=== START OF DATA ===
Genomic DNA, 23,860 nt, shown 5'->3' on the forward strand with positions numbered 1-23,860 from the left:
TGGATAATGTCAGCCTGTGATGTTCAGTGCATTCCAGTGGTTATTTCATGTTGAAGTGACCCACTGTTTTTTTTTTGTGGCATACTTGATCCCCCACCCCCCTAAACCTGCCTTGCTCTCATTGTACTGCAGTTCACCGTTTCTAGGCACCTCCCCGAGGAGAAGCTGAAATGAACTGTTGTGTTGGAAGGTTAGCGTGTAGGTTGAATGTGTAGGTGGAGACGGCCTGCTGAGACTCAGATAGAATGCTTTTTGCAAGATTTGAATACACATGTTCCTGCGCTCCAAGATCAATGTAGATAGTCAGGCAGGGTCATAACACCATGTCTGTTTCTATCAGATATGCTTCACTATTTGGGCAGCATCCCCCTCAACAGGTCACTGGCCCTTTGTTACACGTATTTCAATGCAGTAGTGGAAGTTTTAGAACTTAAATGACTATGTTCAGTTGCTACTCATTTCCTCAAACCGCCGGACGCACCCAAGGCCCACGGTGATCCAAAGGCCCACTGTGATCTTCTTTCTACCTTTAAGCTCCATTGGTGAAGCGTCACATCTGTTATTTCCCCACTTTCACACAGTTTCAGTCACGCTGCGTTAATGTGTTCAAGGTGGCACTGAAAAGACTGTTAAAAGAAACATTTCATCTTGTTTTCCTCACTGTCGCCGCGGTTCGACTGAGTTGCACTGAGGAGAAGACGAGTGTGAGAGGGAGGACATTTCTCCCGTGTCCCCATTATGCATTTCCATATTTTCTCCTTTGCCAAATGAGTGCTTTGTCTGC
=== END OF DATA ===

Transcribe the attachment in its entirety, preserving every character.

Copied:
Genomic DNA, 23,860 nt, shown 5'->3' on the forward strand with positions numbered 1-23,860 from the left:
TGGATAATGTCAGCCTGTGATGTTCAGTGCATTCCAGTGGTTATTTCATGTTGAAGTGACCCACTGTTTTTTTTTTGTGGCATACTTGATCCCCCACCCCCCTAAACCTGCCTTGCTCTCATTGTACTGCAGTTCACCGTTTCTAGGCACCTCCCCGAGGAGAAGCTGAAATGAACTGTTGTGTTGGAAGGTTAGCGTGTAGGTTGAATGTGTAGGTGGAGACGGCCTGCTGAGACTCAGATAGAATGCTTTTTGCAAGATTTGAATACACATGTTCCTGCGCTCCAAGATCAATGTAGATAGTCAGGCAGGGTCATAACACCATGTCTGTTTCTATCAGATATGCTTCACTATTTGGGCAGCATCCCCCTCAACAGGTCACTGGCCCTTTGTTACACGTATTTCAATGCAGTAGTGGAAGTTTTAGAACTTAAATGACTATGTTCAGTTGCTACTCATTTCCTCAAACCGCCGGACGCACCCAAGGCCCACGGTGATCCAAAGGCCCACTGTGATCTTCTTTCTACCTTTAAGCTCCATTGGTGAAGCGTCACATCTGTTATTTCCCCACTTTCACACAGTTTCAGTCACGCTGCGTTAATGTGTTCAAGGTGGCACTGAAAAGACTGTTAAAAGAAACATTTCATCTTGTTTTCCTCACTGTCGCCGCGGTTCGACTGAGTTGCACTGAGGAGAAGACGAGTGTGAGAGGGAGGACATTTCTCCCGTGTCCCCATTATGCATTTCCATATTTTCTCCTTTGCCAAATGAGTGCTTTGTCTGC